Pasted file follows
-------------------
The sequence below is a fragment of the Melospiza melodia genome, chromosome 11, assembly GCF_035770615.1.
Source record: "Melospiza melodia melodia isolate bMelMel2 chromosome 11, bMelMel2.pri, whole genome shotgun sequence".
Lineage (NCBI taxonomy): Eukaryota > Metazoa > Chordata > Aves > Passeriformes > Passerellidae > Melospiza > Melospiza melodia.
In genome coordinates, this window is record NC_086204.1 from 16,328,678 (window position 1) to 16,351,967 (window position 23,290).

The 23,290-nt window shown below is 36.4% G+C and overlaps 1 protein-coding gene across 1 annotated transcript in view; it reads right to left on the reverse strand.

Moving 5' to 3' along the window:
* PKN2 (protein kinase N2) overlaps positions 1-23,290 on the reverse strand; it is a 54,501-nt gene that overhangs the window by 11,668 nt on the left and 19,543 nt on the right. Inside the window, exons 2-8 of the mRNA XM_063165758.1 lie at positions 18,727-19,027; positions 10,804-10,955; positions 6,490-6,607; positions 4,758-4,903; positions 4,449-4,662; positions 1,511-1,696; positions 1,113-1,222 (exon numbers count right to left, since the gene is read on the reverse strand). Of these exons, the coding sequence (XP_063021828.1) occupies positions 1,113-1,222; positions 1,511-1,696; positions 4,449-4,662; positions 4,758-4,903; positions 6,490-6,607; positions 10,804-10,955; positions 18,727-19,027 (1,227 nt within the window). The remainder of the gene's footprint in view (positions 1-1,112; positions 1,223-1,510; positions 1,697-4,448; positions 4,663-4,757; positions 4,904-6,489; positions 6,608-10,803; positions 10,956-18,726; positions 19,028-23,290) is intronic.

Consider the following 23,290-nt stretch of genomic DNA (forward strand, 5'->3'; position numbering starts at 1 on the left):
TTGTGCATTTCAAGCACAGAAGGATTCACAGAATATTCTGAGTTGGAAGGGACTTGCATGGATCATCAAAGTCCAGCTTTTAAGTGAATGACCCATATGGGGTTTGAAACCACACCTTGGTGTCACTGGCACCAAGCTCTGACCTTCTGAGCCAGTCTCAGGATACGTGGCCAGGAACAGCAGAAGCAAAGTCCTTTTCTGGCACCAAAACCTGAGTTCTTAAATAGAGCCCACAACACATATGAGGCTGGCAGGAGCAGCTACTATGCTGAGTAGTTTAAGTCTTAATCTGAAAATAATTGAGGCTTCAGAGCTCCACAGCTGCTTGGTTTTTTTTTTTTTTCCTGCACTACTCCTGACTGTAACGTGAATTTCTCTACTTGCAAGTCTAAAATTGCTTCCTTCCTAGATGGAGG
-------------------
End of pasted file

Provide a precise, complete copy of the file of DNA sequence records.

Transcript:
The sequence below is a fragment of the Melospiza melodia genome, chromosome 11, assembly GCF_035770615.1.
Source record: "Melospiza melodia melodia isolate bMelMel2 chromosome 11, bMelMel2.pri, whole genome shotgun sequence".
Lineage (NCBI taxonomy): Eukaryota > Metazoa > Chordata > Aves > Passeriformes > Passerellidae > Melospiza > Melospiza melodia.
In genome coordinates, this window is record NC_086204.1 from 16,328,678 (window position 1) to 16,351,967 (window position 23,290).

The 23,290-nt window shown below is 36.4% G+C and overlaps 1 protein-coding gene across 1 annotated transcript in view; it reads right to left on the reverse strand.

Moving 5' to 3' along the window:
* PKN2 (protein kinase N2) overlaps positions 1-23,290 on the reverse strand; it is a 54,501-nt gene that overhangs the window by 11,668 nt on the left and 19,543 nt on the right. Inside the window, exons 2-8 of the mRNA XM_063165758.1 lie at positions 18,727-19,027; positions 10,804-10,955; positions 6,490-6,607; positions 4,758-4,903; positions 4,449-4,662; positions 1,511-1,696; positions 1,113-1,222 (exon numbers count right to left, since the gene is read on the reverse strand). Of these exons, the coding sequence (XP_063021828.1) occupies positions 1,113-1,222; positions 1,511-1,696; positions 4,449-4,662; positions 4,758-4,903; positions 6,490-6,607; positions 10,804-10,955; positions 18,727-19,027 (1,227 nt within the window). The remainder of the gene's footprint in view (positions 1-1,112; positions 1,223-1,510; positions 1,697-4,448; positions 4,663-4,757; positions 4,904-6,489; positions 6,608-10,803; positions 10,956-18,726; positions 19,028-23,290) is intronic.

Consider the following 23,290-nt stretch of genomic DNA (forward strand, 5'->3'; position numbering starts at 1 on the left):
TTGTGCATTTCAAGCACAGAAGGATTCACAGAATATTCTGAGTTGGAAGGGACTTGCATGGATCATCAAAGTCCAGCTTTTAAGTGAATGACCCATATGGGGTTTGAAACCACACCTTGGTGTCACTGGCACCAAGCTCTGACCTTCTGAGCCAGTCTCAGGATACGTGGCCAGGAACAGCAGAAGCAAAGTCCTTTTCTGGCACCAAAACCTGAGTTCTTAAATAGAGCCCACAACACATATGAGGCTGGCAGGAGCAGCTACTATGCTGAGTAGTTTAAGTCTTAATCTGAAAATAATTGAGGCTTCAGAGCTCCACAGCTGCTTGGTTTTTTTTTTTTTTCCTGCACTACTCCTGACTGTAACGTGAATTTCTCTACTTGCAAGTCTAAAATTGCTTCCTTCCTAGATGGAGG